2014 iPad iPhone iPod Buyers' Guide from iLounge.com

September 2012

Sony Action Cam

Extreme sports fans who like to snowboard, jump out of planes, or swim with sharks often enjoy having a record of their achievements. If some of those activities sound familiar or exciting, you’re definitely going to want to check out Sony’s just-announced Action Cam. Coming this September, Action Cam is a tiny wearable camcorder that actually shoots high-quality video. A regular version is going to cost $200, with a Wi-Fi equipped model going for $270.  Read More


Canon EOS M

Call it photography’s holy grail or marketing hype, but companies have spent years trying to create “DSLR-quality compact cameras.” EOS M ($800) is Canon’s first official entry into the category, distilling its entry-level T4i/650D DSLR into a mirrorless body only modestly larger than the widely-admired S100, an engineering feat Canon once suggested was impossible. Designed to compete with mirrorless cameras already released by Nikon and Sony, EOS M offers enthusiasts the key advantages of DSLRs—interchangeable lenses and a mid-sized 18-Megapixel APS-C sensor—while streamlining the user interface, adopting a 3-inch touchscreen for most of its controls. Read More

Incase DSLR Sling Pack

Modern photographers need to do more than just take pictures in the field and touch them up with desktop computers—they’re often expected to clean up and share images instantly, wherever they may be. That’s why we’re excited about Incase’s new DSLR Sling Pack ($90). Like earlier Incase DSLR bag designs, there’s room for your camera and gear; now there’s also a slot that fits an 11” MacBook Air or iPad. Updated August 3, 2012 with a second round of hands-on details! Read More

July 2012

Sony Cyber-shot DSC-RX100

Sony’s made huge inroads with its Cyber-shot point-and-shoot digital cameras and its Alpha DSLRs—now it’s going after the market directly between them. The just-announced Cyber-shot DSC-RX100 ($650) packs a monster-sized 1” EXMOR sensor and faster f/1.8 lens into a body that’s only modestly larger than Canon’s widely-respected PowerShot S100—in fact, virtually every feature of the RX100 improves on that inspirational model. If you’re looking for a pocket-sized camera with outstanding low-light performance, and willing to pay a premium price to get it, this looks to be the best near-term option. Read More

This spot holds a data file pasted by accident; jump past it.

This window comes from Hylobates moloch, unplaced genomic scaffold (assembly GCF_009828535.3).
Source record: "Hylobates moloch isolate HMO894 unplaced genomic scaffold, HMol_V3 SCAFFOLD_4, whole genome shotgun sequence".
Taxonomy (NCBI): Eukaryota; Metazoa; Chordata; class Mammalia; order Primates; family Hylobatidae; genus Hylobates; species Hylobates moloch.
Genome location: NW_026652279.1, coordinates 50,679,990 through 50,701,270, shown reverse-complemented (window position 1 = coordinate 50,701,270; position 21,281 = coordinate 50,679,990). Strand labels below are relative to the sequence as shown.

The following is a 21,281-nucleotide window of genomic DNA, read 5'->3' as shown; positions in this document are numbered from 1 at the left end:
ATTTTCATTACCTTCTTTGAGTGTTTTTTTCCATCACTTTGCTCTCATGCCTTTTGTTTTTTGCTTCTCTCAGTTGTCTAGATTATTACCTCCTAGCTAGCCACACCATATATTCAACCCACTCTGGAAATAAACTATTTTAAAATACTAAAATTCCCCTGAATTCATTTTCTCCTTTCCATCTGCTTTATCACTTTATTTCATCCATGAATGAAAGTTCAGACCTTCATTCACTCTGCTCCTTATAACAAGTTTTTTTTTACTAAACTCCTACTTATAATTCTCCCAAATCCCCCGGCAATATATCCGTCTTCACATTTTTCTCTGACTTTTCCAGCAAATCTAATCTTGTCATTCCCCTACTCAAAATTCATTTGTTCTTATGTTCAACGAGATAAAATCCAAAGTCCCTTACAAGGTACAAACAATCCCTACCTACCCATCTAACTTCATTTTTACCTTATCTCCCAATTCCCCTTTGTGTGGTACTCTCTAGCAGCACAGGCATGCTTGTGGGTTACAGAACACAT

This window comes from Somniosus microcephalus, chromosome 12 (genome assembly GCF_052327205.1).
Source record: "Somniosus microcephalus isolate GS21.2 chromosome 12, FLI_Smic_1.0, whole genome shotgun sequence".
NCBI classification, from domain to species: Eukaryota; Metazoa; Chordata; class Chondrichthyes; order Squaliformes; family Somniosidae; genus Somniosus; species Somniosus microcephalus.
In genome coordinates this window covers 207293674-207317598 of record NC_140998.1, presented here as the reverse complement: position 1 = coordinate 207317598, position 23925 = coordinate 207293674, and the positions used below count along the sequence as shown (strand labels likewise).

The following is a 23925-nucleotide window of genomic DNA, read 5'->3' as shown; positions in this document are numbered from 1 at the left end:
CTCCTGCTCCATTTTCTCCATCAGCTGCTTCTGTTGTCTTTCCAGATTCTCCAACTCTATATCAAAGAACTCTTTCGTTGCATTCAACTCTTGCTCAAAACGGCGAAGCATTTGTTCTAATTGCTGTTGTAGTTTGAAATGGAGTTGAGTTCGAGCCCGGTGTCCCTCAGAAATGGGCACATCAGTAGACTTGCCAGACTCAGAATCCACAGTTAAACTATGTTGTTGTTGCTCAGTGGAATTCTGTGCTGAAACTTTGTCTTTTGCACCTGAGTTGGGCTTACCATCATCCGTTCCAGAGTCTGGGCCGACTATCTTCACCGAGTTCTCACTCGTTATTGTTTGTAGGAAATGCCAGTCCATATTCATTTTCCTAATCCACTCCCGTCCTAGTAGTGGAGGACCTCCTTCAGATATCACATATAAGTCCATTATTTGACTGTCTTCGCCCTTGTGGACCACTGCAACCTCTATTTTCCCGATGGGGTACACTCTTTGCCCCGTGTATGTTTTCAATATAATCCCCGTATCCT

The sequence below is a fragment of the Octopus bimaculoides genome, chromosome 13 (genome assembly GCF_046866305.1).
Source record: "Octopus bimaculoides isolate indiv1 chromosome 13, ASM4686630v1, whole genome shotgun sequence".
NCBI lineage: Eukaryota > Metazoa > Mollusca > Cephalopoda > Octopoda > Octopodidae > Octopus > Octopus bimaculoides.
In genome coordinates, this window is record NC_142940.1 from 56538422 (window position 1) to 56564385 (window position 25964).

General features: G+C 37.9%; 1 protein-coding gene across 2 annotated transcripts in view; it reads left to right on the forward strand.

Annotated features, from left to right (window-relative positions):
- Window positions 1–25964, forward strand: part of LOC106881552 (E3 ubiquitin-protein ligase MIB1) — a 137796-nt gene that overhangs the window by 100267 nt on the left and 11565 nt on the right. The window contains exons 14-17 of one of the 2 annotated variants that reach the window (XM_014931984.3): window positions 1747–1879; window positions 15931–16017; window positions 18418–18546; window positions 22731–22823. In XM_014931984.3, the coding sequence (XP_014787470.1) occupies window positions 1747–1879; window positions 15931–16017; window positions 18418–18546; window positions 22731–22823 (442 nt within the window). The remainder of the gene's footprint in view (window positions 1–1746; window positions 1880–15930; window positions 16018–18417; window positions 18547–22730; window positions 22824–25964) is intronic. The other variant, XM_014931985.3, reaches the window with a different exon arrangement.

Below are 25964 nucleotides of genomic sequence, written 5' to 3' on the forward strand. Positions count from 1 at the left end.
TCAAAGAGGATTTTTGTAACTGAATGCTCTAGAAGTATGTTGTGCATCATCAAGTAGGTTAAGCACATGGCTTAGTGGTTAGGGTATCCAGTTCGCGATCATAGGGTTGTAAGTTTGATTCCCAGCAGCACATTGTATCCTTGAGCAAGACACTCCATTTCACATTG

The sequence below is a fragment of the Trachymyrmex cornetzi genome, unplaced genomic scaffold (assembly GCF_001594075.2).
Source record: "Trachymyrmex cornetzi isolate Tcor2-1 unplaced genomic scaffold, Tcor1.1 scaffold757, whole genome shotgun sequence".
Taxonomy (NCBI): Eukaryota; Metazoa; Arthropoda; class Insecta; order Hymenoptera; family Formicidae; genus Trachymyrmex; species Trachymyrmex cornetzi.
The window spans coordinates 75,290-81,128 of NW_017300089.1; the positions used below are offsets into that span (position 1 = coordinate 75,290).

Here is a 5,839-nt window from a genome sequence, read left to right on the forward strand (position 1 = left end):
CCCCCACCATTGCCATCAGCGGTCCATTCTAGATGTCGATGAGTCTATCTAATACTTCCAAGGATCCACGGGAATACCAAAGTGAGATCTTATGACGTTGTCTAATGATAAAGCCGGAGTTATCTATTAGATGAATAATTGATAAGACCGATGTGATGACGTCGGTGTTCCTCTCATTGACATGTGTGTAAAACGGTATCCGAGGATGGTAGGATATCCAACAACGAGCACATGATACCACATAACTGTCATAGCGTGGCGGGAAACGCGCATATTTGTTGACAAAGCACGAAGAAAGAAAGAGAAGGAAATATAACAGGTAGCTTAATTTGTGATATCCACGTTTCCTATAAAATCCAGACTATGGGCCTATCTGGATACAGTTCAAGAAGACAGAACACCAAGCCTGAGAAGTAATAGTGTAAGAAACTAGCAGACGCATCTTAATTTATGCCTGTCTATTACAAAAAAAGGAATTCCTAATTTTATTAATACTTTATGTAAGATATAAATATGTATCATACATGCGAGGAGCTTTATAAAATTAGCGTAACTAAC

July 2012

Blackmagic Design Cinema Camera

Video professionals already know the name Blackmagic Design thanks to its considerable collection of post-production hardware and software; now the company has decided to jump directly into the other side of things with its Cinema Camera ($3,000). With a 2.5K sensor that enables budget-conscious professional users to shoot entirely in RAW, the Cinema Camera isn’t messing around; most DSLRs in the same price range force compression onto their lower-resolution videos. Read More

March, 2012

Canon 5D Mark III

Whereas Nikon’s recent DSLR upgrades have evoked the word “monster,” Canon’s have been somewhat more restrained—either a sign of quiet confidence, or a huge tactical blunder just waiting to be revealed a month or two down the line. We’re betting that the just-announced 5D Mark III ($3500) is in the former camp: for the third iteration of its popular full-frame camera, currently owned by two iLounge editors, Canon has opted out of the megapixel race in favor of dramatically improved image quality, autofocusing capabilities, and a collection of user-requested features. Pro photographers are currently debating the wisdom of Canon’s approach and ever-higher price tag, but there’s universal agreement on one thing: the 5D Mark III will do everything its predecessor did, only better. Read More


Booq Python Camera and Computer Bags

Booq makes some darn nice bags, and its newest line, Python, is no exception. Although it’s a set of camera bags, three of them actually have dedicated space for your computer too. Python blur ($230), Python pack ($260), and Python sling ($230) are all smart ways of carrying around a mobile photo studio, with dedicated spaces for your DSLR, accessories, and a MacBook Air or Pro, depending on which model you choose. Read More

March-April 2012

Nikon D800 + D800E